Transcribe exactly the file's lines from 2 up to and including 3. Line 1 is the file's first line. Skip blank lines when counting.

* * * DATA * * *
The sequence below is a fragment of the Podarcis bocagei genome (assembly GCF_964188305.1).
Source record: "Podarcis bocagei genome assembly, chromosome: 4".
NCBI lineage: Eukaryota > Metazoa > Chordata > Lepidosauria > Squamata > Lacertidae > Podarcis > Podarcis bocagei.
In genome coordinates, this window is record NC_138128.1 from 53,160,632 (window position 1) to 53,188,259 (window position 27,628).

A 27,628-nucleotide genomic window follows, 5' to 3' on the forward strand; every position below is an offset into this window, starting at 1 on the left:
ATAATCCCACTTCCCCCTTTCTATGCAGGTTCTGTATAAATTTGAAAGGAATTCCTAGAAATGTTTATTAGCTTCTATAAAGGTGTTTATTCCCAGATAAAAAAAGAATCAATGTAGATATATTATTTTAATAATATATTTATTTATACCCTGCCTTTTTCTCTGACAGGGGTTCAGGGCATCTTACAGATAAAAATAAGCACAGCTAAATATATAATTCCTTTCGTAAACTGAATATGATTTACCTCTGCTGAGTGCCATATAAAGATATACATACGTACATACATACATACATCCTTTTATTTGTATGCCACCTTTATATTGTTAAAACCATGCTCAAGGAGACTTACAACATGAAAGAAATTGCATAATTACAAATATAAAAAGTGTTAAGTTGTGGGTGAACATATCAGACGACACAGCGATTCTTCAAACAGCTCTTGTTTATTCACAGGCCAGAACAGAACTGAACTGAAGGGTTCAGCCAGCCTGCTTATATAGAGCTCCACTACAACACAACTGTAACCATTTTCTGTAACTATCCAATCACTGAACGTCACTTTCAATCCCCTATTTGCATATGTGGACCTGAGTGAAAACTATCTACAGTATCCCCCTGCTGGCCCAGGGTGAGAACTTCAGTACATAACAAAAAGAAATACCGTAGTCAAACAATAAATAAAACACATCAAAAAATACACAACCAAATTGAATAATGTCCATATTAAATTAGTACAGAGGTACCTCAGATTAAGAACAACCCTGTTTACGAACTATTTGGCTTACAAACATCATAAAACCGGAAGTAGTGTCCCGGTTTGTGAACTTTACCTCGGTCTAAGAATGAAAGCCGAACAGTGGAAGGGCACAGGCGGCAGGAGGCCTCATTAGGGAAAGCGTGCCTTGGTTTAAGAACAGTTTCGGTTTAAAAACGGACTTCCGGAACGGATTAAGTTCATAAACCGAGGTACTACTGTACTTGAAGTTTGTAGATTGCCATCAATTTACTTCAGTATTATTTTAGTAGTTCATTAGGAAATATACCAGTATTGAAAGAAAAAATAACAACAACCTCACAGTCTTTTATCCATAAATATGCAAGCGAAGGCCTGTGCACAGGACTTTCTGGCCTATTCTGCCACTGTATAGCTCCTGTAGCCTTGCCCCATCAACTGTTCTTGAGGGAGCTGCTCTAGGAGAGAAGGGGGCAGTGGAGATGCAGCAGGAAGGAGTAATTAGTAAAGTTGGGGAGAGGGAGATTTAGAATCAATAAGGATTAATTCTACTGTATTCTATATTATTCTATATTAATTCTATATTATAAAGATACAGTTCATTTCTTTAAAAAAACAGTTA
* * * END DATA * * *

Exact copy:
Source record: "Podarcis bocagei genome assembly, chromosome: 4".
NCBI lineage: Eukaryota > Metazoa > Chordata > Lepidosauria > Squamata > Lacertidae > Podarcis > Podarcis bocagei.